I will say fervently to those (and I have heard too many stories) who do not take a sick person’s dietary restrictions seriously by: belittling them, trying to talk them into breaking their diet, sneaking “bad” food into their food, teasing them, saying it’s all in their head or that they have an eating disorder.. This is disrespectful, cold hearted and controlling on your part and metaphorically it is you lifting up your skirt and flashing us with your ignorance causing indecent exposure of your personality disorder. Sorry that was harsh, and very few people are that cruel, but I have heard first-hand of ill people having this happen to them and even landing in the ER due to an autoimmune response because someone slipped something into their food because they thought the person “was faking”. This has happened to me before also, although thankfully even though I had a horrible reaction there was no ER visit. 

When you have an autoimmune disease it means your body is in high-alert attack mode all the time and there are a lot of food triggers. We want to thank you in advance for understanding and please, continue to enjoy what we can’t.  

Their priorities are different:

How we feel is the lens through which we see and do everything. What may seem urgent or important to you on a given day may be pretty low priority for us. This doesn’t demean or downplay your priorities in any way, it’s just that the old saying is true:
“When you have your health, you have everything. When you do not have your health, nothing else matters at all.”

There is nothing like feeling sick in your mind and body every day of your life to change your outlook and priorities. You may think we are obsessed with our health and how we feel, but honestly when something rules your life to that degree and its something you can’t escape (you can’t leave your body) you feel it and carry it and are affected by it no matter where you are or what you do.
My sister and I have left a concert before that we had been dying to go to for months because we just couldn’t make it through to the end due to our pain levels and fatigue. Was this great concert a major priority? Yes. But our health and discomfort robbed some of the joy and caused us to leave before the end because we just couldn’t enjoy it to the degree we would have if we felt okay.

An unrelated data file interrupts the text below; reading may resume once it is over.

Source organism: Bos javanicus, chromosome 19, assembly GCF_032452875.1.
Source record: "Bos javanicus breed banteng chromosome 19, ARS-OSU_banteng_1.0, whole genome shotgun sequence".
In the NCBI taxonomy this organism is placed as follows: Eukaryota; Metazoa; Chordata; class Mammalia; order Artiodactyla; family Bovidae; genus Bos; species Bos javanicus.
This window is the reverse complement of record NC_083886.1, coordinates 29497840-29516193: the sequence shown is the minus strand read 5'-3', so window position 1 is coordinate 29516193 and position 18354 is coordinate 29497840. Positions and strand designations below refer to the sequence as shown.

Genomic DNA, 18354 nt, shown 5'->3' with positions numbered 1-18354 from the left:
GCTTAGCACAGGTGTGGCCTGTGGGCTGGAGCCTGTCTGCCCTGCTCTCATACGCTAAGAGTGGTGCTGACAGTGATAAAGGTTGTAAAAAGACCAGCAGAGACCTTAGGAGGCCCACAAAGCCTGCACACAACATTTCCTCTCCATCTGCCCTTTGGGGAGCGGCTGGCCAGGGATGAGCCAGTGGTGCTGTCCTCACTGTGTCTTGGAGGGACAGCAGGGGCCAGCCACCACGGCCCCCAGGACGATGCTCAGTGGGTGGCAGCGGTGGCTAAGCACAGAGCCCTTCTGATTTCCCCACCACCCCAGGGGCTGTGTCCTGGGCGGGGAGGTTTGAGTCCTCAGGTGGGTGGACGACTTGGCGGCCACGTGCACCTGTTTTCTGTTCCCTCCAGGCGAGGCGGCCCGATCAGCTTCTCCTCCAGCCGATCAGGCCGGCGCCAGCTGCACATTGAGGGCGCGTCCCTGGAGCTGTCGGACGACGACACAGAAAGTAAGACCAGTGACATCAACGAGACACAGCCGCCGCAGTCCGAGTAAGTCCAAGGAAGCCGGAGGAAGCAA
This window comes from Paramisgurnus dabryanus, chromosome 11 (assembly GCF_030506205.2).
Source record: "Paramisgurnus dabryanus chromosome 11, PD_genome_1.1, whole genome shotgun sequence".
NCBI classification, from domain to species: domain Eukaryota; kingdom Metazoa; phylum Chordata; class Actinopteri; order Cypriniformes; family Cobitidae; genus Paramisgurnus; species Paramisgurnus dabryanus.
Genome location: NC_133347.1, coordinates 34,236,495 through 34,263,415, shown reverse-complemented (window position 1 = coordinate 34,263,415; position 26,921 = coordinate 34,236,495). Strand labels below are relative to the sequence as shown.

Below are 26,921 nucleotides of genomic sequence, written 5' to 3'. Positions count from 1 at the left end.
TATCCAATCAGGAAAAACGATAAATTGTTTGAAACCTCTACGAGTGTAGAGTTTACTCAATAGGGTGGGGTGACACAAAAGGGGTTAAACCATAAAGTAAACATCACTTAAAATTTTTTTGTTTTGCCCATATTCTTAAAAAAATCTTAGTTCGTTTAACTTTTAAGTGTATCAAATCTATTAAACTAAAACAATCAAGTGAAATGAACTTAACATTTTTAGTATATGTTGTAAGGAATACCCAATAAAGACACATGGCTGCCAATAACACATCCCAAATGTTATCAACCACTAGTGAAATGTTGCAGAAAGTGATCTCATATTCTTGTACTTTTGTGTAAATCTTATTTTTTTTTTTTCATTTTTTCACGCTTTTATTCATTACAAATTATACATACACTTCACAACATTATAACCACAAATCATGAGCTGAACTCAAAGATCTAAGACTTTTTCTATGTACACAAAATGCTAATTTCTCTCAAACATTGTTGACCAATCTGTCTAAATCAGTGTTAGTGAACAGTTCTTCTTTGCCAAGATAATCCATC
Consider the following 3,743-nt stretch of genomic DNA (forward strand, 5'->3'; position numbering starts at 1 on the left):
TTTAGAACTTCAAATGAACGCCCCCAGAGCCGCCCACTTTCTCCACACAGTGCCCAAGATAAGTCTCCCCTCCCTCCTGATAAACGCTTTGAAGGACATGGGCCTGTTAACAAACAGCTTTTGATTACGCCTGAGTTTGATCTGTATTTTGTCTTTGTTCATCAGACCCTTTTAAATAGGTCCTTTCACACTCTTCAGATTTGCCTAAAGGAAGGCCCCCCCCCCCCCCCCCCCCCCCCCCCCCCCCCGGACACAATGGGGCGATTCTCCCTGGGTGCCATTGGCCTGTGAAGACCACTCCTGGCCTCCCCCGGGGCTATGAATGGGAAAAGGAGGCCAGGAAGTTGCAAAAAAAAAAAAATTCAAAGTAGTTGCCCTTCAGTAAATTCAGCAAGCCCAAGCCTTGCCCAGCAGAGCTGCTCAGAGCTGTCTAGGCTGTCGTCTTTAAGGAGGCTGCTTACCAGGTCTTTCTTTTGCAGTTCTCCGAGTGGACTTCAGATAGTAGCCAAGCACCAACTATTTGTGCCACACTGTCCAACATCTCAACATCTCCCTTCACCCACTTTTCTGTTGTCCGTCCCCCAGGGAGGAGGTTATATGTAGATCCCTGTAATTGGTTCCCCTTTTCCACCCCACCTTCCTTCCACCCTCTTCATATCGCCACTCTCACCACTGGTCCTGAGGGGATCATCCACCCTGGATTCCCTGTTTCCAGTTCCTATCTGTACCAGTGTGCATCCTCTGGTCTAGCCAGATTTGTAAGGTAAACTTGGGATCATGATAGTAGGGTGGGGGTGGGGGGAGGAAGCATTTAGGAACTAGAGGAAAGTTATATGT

So, sometimes beloved roomie we will have to bow out of things we would like to do, and focus on things we would actually rather not. C’est la vie.
Thank you perspective roomie for reading all this, I hope you are now armed with info and can have some insight into the work of living with the chronically ill. 

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Is Hope A Burden? And Accepting Circumstances…

I have been in a different place as of late; all I can say is that there has been an internal shift and this last round of die-off did something to me on a deep level.

As you know (I think at least) I had kind of a double whammy that began with starting a cellular detox May 20th followed by treatment by my LLDC May 23rd where he found that the three B’s were in remission, but that I had Epstein Barr, Non-STD Clamydia, Erhlychia, Lyme Coinfection virus A and C, plus Protozoa.  The first several days after treatment I was fine, felt great in fact and even had some activities with friends. But then I got hit hard and went back down the rabbit hole as I call it. I had been experiencing horrible body pain (much worse than the norm), bad enough to keep me from sleeping at night and causing several bouts of tears, both from the pain and frustration. Also any energy I had got snuffed out, went into a foggy place again, swelling worse… You know, all the usual stuff.